North Korea also says it would send a 550-member delegation to the Winter Olympics and Paralympics in the South, Seoul says, as the two sides met to discuss athlete numbers in the latest in a flurry of cross-border talks.
Nuclear-armed Pyongyang agreed last week to take part in next month’s Pyeongchang Games which are taking place just 80 kilometers (50 miles) south of the Demilitarized Zone (DMZ) that divides the peninsula.
Seoul has long sought to proclaim the event a “peace Olympics” in the face of tensions over the North’s weapons programs — which have seen it subjected to multiple UN Security Council sanctions — and the discussions represent a marked improvement.
The two Koreas will march together under a pro-unification flag at the opening ceremony for the February 9-25 Games, according to a press statement issued by the South.
PA: Slashing UNRWA funding won’t succeed in imposing ‘biased’ US policies
The PA’s Ministry of Foreign Affairs slams the US for slashing aid to Palestinian refugee programs, saying US President Donald Trump’s approach to the peace process disregards the Palestinians, and won’t compel them to embrace American policies.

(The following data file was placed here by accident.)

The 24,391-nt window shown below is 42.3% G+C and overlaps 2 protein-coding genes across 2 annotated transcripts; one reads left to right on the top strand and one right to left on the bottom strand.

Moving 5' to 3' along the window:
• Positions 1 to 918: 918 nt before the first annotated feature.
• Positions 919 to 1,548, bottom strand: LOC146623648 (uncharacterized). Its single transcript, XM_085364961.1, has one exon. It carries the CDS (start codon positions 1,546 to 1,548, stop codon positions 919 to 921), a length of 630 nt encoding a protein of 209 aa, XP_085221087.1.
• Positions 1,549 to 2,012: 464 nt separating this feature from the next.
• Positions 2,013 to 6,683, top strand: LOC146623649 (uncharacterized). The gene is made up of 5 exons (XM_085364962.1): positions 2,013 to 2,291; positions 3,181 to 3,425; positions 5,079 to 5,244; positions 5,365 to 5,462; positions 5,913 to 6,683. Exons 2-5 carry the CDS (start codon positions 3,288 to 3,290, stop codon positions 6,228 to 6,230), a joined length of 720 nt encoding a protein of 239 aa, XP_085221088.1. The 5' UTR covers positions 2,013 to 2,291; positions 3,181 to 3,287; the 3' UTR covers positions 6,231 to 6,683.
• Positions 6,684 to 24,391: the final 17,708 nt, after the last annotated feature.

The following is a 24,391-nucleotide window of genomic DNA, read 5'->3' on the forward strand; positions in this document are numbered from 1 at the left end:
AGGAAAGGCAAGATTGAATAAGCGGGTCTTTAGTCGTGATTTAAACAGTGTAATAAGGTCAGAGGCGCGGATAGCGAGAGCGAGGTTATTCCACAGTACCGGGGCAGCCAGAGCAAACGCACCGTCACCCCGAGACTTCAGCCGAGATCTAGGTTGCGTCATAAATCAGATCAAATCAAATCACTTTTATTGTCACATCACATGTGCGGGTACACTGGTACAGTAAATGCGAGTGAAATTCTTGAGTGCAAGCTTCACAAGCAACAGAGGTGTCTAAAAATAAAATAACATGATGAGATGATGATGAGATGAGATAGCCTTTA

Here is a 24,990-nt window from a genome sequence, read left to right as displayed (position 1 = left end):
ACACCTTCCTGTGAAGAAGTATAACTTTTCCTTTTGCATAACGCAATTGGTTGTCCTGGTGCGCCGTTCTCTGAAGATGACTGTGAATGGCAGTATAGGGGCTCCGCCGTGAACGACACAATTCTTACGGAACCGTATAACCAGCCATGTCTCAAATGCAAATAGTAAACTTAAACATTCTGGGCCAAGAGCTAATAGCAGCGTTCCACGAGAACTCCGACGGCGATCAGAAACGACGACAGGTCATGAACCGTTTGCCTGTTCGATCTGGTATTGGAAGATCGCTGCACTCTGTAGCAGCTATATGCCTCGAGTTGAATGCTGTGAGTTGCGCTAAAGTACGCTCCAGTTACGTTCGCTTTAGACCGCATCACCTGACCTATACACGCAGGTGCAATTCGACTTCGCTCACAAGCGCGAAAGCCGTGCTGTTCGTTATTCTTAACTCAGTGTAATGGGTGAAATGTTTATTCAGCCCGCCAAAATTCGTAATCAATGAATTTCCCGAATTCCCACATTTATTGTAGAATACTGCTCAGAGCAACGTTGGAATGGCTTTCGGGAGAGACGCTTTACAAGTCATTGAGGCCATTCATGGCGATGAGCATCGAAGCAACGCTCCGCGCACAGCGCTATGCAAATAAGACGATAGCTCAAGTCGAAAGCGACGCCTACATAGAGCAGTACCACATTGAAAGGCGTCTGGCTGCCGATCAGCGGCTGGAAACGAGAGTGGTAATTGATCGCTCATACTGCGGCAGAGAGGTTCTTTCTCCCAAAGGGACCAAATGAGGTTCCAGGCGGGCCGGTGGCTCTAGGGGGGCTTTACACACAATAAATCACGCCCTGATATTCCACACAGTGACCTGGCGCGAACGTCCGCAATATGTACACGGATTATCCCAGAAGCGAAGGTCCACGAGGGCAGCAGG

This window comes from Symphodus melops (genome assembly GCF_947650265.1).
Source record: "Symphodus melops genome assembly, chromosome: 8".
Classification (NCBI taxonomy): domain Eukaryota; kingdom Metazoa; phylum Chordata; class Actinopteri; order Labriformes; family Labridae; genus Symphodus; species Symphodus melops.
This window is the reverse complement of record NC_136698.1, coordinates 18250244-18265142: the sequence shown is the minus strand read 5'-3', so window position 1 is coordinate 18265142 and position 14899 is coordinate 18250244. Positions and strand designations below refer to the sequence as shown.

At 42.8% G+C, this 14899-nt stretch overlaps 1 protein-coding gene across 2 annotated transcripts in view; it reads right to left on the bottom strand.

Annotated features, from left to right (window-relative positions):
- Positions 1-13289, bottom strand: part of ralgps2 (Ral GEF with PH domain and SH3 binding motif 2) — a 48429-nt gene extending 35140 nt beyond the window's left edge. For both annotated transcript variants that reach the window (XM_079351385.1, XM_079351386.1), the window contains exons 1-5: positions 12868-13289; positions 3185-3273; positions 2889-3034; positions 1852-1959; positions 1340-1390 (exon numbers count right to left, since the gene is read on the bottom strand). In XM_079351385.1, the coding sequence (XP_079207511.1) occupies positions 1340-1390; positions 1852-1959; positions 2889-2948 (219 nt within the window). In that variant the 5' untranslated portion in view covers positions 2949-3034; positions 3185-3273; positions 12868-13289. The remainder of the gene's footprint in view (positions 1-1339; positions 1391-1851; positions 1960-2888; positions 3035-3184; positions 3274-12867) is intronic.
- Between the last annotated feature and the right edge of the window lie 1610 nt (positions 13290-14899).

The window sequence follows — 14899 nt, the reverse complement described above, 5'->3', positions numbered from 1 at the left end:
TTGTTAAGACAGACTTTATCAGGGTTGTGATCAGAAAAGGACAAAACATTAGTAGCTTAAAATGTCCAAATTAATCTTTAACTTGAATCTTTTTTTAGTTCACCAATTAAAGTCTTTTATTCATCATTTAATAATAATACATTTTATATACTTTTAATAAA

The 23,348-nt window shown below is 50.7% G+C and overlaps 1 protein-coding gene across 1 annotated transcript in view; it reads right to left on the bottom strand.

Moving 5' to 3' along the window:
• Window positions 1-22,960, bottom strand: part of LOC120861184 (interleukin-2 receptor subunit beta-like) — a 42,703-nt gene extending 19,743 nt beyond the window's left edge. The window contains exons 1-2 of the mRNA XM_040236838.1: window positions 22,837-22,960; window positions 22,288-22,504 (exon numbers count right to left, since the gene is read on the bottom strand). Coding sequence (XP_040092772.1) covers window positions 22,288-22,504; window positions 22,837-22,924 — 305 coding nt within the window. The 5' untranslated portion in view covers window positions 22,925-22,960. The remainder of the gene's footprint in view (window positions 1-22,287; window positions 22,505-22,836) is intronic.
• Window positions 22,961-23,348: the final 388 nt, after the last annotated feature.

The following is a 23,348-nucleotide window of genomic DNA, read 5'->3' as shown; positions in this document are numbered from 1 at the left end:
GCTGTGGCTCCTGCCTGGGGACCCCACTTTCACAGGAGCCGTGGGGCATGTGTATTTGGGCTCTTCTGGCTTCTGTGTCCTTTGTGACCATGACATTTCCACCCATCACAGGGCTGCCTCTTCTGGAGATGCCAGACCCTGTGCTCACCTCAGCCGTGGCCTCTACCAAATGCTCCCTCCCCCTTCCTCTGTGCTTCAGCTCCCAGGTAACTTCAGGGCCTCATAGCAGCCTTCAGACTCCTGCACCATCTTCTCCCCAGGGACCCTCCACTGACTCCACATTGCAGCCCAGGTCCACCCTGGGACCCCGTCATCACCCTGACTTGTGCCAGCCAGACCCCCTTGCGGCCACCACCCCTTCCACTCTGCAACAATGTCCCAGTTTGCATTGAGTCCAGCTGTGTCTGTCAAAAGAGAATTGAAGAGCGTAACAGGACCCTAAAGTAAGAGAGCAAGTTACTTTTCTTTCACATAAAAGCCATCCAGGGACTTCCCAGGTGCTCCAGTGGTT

“The US decision to cut UNRWA’s aid is a new proof that the so-called ‘the Deal of the Century’ is a plan that is being implemented in disregard of the Palestinian side, and not a ‘roadmap to negotiations’ as the American administration has stated,” the ministry says in a statement. “This deal contradicts the defiance of the international consensus on the need to achieve peace through serious negotiations between the two sides, in accordance to the peace terms of reference and the international mechanisms, foremost the principle of a two-state solution.”
The ministry also warns the move “will not succeed in imposing the American positions, which is biased to the occupation… and will fail to redefine the status and the work of UNRWA according to Israeli concepts.”
Liberman welcomes decision to keep Tamimi behind bars
Defense Minister Avigdor Liberman says he supports the court decision to remand Ahed Tamimi in custody until the end of the legal proceedings against her.
“We welcome the decision to keep the delinquent Ahad Tamimi in custody until the end of the proceedings,” Liberman posts on Twitter. “Our message is clear, Israel won’t allow harm to IDF soldiers and anyone who tries to hurt will pay a heavy price.”